Next generation Moon camera tested in Europe

Next generation Moon camera tested in Europe

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By Wisse Hettinga

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To develop the best camera for the job, European astronauts and scientists are lending a helping hand to NASA’s Artemis imagery team

The engineers behind the Handheld Universal Lunar Camera (HULC) worked with ESA in the lunar-like landscapes of Lanzarote, Spain, to put the new camera through its paces during the PANGAEA training programme.

PANGAEA prepares astronauts to become effective field scientists for future missions to the Moon. The programme saw an international crew testing the capabilities of the camera in realistic scenarios for geological exploration.

Astronauts using the Artemis lunar camera
Astronauts using the Artemis lunar camera

During the geological field trips astronauts document their exploration work using the ESA Electronic Field Book – a tool that allows PANGAEA’s geology instructors to follow and support the crew from the science room. This year, the science team received live audio and video in real time.

“Adding the Moon camera allowed the crew to have a realistic taste of lunar surface exploration. It was a great enhancement of their experience, something we’d be happy to repeat in future editions,” says Loredana Bessone, PANGAEA’s Project Lead.

The new lunar camera is built from professional off-the-shelf cameras with great sensitivity to light and state-of-the-art lenses. To prepare it for space, the NASA team made several modifications, including adding a blanket for dust and thermal protection – temperatures range from minus 200 to 120 degrees Celsius on the Moon – as well as a new set of ergonomic buttons for astronauts wearing gloves in bulky spacesuits.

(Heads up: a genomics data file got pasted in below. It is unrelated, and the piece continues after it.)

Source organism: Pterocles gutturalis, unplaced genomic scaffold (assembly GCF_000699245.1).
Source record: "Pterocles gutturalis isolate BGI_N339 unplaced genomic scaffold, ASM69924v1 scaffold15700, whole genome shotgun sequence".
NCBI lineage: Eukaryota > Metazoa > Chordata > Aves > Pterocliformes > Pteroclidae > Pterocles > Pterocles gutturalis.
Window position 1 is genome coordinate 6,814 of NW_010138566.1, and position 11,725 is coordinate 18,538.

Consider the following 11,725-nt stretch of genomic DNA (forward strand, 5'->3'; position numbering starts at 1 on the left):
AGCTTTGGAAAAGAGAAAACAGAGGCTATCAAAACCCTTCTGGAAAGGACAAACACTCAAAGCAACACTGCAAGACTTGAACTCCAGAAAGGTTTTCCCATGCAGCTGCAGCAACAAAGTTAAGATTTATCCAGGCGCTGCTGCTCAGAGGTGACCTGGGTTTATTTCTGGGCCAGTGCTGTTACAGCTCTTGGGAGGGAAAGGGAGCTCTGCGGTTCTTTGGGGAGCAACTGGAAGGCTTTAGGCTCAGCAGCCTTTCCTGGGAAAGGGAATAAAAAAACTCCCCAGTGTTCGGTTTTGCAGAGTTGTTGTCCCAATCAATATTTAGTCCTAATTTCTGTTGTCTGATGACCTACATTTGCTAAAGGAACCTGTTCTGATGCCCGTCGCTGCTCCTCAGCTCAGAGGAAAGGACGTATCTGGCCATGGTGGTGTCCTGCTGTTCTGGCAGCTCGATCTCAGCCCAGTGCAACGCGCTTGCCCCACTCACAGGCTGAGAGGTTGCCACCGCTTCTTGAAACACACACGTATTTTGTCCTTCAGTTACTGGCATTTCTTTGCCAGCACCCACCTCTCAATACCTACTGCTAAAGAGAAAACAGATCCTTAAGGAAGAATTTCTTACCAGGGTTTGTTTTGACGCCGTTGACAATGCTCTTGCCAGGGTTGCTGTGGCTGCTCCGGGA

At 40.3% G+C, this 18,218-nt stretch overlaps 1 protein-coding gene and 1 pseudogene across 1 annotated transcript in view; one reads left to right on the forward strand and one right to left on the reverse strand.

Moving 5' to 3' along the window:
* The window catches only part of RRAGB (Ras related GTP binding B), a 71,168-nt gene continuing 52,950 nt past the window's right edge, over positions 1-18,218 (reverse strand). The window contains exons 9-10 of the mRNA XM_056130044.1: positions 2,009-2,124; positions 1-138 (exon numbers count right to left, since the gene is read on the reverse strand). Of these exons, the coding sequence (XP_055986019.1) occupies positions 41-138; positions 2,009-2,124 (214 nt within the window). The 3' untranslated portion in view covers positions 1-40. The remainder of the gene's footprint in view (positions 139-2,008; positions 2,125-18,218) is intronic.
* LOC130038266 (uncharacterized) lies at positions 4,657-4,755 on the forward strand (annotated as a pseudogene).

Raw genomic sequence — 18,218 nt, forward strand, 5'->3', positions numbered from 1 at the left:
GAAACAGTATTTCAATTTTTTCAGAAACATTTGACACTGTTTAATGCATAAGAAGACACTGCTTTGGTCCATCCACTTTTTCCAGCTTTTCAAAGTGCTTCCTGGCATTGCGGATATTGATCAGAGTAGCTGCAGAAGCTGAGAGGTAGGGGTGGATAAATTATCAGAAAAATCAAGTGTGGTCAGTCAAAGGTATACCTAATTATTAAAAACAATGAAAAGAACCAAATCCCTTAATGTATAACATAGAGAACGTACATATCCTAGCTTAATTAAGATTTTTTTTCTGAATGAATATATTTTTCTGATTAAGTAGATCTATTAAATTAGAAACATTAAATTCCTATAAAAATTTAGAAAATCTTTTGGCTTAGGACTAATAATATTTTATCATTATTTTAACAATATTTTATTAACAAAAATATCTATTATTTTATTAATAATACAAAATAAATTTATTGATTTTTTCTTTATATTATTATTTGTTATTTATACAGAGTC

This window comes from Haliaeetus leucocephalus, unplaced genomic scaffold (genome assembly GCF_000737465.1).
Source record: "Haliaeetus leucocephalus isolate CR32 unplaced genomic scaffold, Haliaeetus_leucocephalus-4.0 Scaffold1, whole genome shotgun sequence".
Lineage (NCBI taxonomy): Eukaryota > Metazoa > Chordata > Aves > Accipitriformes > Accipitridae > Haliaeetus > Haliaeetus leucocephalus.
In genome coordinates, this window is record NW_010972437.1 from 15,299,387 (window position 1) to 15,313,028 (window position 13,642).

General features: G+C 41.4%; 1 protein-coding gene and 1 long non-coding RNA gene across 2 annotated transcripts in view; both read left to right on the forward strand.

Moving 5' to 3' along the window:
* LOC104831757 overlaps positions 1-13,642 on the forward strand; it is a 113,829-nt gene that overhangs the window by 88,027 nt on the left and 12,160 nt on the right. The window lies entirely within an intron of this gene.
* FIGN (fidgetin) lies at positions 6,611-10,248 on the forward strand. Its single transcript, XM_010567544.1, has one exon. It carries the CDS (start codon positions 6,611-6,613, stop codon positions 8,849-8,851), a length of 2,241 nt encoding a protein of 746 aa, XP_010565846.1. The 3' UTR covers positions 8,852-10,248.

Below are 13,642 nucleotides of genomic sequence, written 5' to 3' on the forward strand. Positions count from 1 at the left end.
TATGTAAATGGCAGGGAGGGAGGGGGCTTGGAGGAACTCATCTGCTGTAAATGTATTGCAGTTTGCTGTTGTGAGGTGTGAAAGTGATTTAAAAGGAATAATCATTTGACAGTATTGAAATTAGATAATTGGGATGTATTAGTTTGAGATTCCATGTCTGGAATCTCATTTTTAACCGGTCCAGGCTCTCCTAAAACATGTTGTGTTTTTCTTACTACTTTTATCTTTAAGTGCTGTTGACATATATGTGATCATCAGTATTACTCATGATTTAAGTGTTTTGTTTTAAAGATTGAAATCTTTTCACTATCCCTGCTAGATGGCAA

Astronauts of the Apollo 11 mission took iconic images of the Moon with a very different camera – a standalone, mechanical Hasselblad camera with a Harrison Schmidt 60 mm lens. During the entire mission, the astronauts collected 1407 photos from four of these cameras.

The Artemis Moon camera will be the first mirrorless camera for handheld use in space. Mirrorless cameras provide excellent image quality in low light situations, making it well suited to the challenging high contrast environment of the Moon.

The camera will also record videos. Videos can provide situational awareness to the ground teams and help document the exploration of our nearest cosmic neighbour.

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